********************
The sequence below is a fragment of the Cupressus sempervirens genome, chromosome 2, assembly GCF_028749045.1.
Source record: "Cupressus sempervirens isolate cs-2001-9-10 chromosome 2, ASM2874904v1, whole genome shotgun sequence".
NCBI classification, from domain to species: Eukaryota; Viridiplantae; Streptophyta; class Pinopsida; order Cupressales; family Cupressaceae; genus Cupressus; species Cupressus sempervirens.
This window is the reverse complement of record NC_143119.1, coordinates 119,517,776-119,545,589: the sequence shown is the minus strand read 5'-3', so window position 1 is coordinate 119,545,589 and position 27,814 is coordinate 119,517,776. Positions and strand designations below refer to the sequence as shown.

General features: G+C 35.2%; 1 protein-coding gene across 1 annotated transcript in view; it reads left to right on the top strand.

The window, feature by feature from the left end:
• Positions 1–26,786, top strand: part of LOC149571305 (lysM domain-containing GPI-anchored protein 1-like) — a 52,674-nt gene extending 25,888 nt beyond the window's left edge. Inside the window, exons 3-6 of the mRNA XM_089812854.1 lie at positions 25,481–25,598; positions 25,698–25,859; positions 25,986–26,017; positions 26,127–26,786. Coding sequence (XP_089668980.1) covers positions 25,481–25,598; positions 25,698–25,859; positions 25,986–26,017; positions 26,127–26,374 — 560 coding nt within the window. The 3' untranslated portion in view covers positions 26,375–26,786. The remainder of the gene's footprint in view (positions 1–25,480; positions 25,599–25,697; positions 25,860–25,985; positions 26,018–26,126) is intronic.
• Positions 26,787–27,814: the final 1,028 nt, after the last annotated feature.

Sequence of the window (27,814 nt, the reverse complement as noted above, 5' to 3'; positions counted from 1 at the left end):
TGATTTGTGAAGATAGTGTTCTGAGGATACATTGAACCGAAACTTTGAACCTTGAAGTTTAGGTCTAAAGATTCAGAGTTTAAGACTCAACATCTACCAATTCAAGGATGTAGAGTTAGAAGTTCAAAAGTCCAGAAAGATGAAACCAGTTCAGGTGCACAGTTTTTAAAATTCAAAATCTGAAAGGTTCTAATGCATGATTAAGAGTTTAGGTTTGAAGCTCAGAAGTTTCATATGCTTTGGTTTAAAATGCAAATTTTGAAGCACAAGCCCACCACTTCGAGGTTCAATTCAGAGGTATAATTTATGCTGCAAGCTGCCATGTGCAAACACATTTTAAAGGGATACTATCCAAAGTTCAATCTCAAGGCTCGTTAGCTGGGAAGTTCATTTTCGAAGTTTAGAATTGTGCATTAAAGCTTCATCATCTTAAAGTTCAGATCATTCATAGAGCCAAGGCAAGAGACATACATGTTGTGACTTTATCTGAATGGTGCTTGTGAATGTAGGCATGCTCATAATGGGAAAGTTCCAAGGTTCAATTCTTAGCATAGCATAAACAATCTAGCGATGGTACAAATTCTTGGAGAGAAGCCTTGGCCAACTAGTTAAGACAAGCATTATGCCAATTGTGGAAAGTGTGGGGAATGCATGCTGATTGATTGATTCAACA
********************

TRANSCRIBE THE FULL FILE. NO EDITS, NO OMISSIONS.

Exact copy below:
The sequence below is a fragment of the Cupressus sempervirens genome, chromosome 2, assembly GCF_028749045.1.
Source record: "Cupressus sempervirens isolate cs-2001-9-10 chromosome 2, ASM2874904v1, whole genome shotgun sequence".
NCBI classification, from domain to species: Eukaryota; Viridiplantae; Streptophyta; class Pinopsida; order Cupressales; family Cupressaceae; genus Cupressus; species Cupressus sempervirens.
This window is the reverse complement of record NC_143119.1, coordinates 119,517,776-119,545,589: the sequence shown is the minus strand read 5'-3', so window position 1 is coordinate 119,545,589 and position 27,814 is coordinate 119,517,776. Positions and strand designations below refer to the sequence as shown.

General features: G+C 35.2%; 1 protein-coding gene across 1 annotated transcript in view; it reads left to right on the top strand.

The window, feature by feature from the left end:
• Positions 1–26,786, top strand: part of LOC149571305 (lysM domain-containing GPI-anchored protein 1-like) — a 52,674-nt gene extending 25,888 nt beyond the window's left edge. Inside the window, exons 3-6 of the mRNA XM_089812854.1 lie at positions 25,481–25,598; positions 25,698–25,859; positions 25,986–26,017; positions 26,127–26,786. Coding sequence (XP_089668980.1) covers positions 25,481–25,598; positions 25,698–25,859; positions 25,986–26,017; positions 26,127–26,374 — 560 coding nt within the window. The 3' untranslated portion in view covers positions 26,375–26,786. The remainder of the gene's footprint in view (positions 1–25,480; positions 25,599–25,697; positions 25,860–25,985; positions 26,018–26,126) is intronic.
• Positions 26,787–27,814: the final 1,028 nt, after the last annotated feature.

Sequence of the window (27,814 nt, the reverse complement as noted above, 5' to 3'; positions counted from 1 at the left end):
TGATTTGTGAAGATAGTGTTCTGAGGATACATTGAACCGAAACTTTGAACCTTGAAGTTTAGGTCTAAAGATTCAGAGTTTAAGACTCAACATCTACCAATTCAAGGATGTAGAGTTAGAAGTTCAAAAGTCCAGAAAGATGAAACCAGTTCAGGTGCACAGTTTTTAAAATTCAAAATCTGAAAGGTTCTAATGCATGATTAAGAGTTTAGGTTTGAAGCTCAGAAGTTTCATATGCTTTGGTTTAAAATGCAAATTTTGAAGCACAAGCCCACCACTTCGAGGTTCAATTCAGAGGTATAATTTATGCTGCAAGCTGCCATGTGCAAACACATTTTAAAGGGATACTATCCAAAGTTCAATCTCAAGGCTCGTTAGCTGGGAAGTTCATTTTCGAAGTTTAGAATTGTGCATTAAAGCTTCATCATCTTAAAGTTCAGATCATTCATAGAGCCAAGGCAAGAGACATACATGTTGTGACTTTATCTGAATGGTGCTTGTGAATGTAGGCATGCTCATAATGGGAAAGTTCCAAGGTTCAATTCTTAGCATAGCATAAACAATCTAGCGATGGTACAAATTCTTGGAGAGAAGCCTTGGCCAACTAGTTAAGACAAGCATTATGCCAATTGTGGAAAGTGTGGGGAATGCATGCTGATTGATTGATTCAACA